Lyme Disease UK’s patient support group consists of intelligent, professional people who led busy, happy and fulfilling lives before they were struck down by Lyme.
We see no evidence that anyone is malingering or revelling in their ordeal. All we see are thousands of people desperately wanting to get better so that they can reclaim their lives, their livelihoods and their joy.
My own journey has not been an easy one and I still don’t have all the answers. As all chronic Lyme disease sufferers know, recovery rarely involves targeting one infection. The task at hand involves rebuilding the immune system and covering every aspect of chronic illness imaginable, in a bid to restore vitality.
Sometimes, when allegations are directed at the patient community, I question whether we did the right thing establishing a space where people inevitably talk about private treatment options for such a controversial, misunderstood illness. Of course there is always danger that a vulnerable community might be taken advantage of by practitioners looking to make a quick buck. However, when the country’s healthcare system draws a blank and there is no ‘Plan A’ (or ‘B’ or ‘C’) being offered, it is my belief that people deserve to know about the other available options so that they can make informed choices. The alternative of being sent away to rot is totally unacceptable. I tried to live without treatment for over a decade and life became so unbearable that doing nothing simply wasn’t an option any more.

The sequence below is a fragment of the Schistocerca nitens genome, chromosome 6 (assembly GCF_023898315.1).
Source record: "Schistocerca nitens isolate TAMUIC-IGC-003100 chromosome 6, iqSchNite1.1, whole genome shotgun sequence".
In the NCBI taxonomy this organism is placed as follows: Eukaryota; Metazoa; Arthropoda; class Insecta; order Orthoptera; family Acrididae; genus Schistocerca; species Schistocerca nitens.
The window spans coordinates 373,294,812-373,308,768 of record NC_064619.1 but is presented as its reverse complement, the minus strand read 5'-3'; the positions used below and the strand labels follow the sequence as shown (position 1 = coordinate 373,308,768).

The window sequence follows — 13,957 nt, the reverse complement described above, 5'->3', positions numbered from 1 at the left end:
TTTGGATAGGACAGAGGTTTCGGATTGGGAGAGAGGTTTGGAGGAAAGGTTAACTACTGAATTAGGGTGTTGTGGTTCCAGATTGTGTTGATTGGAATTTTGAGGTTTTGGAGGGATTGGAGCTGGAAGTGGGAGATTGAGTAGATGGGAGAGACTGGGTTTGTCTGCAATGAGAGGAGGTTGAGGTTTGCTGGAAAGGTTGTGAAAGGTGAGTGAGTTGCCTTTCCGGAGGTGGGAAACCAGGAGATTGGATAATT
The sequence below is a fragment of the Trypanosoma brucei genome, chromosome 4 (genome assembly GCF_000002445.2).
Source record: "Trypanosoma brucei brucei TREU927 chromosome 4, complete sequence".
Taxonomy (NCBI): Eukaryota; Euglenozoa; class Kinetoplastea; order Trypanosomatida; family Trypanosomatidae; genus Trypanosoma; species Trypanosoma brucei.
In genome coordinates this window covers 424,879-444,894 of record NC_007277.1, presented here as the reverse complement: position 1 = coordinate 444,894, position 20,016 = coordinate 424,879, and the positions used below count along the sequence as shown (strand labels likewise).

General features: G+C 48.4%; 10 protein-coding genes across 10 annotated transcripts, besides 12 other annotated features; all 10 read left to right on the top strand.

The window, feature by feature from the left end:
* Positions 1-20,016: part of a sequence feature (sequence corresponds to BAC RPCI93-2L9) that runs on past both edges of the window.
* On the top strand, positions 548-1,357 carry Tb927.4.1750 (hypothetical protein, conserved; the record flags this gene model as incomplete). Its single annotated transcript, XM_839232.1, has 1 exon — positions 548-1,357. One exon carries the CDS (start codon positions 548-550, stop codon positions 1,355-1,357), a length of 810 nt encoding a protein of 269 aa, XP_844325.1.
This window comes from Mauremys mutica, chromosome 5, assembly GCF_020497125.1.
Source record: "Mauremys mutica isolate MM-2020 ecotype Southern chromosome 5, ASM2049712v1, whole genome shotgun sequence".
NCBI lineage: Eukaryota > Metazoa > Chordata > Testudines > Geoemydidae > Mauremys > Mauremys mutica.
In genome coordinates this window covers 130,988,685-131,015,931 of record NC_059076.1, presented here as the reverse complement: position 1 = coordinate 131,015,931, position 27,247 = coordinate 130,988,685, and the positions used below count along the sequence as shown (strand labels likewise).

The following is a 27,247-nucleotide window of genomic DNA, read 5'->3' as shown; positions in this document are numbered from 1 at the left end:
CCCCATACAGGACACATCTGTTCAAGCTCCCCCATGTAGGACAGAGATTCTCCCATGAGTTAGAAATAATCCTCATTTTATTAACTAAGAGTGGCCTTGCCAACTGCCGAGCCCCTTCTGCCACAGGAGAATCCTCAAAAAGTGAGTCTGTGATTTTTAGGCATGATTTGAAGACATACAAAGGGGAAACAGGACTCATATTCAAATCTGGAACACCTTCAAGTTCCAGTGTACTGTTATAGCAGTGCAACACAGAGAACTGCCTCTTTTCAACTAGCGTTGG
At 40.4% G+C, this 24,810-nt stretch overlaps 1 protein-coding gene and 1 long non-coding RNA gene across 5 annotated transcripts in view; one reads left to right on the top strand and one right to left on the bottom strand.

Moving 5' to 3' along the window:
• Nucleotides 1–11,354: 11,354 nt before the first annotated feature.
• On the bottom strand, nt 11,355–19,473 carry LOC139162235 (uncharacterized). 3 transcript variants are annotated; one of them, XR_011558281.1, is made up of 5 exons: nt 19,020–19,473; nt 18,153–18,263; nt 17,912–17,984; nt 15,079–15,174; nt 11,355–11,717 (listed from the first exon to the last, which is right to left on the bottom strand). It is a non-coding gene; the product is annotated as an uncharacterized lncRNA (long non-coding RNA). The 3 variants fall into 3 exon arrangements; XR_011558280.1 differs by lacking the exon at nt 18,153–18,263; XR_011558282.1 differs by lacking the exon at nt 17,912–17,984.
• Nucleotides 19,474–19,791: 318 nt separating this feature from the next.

Part of the work that we do is raising awareness so that less people have to endure the long and drawn out suffering that so many of our group members have experienced.
We want people to recognise the bull’s-eye rash and early symptoms of the illness so that they can be treated immediately. We are irresponsible scaremongers. Our community provides support, companionship, hope, options and a wealth of knowledge from people who have actually walked this path. Furthermore, we are gathered together in one place and connected for when a long overdue breakthrough happens. We are in pole position to hear about any advances in Lyme disease testing and treatment.
The most inspiring aspect of Lyme Disease UK is the coming together of probably some of the sickest people in the world and their loved ones in order to support each other, to build friendships, to devote time to raising awareness, to protest, to start up charities, to give patients a voice and to foster hope in the face of so much suffering, adversity and prejudice.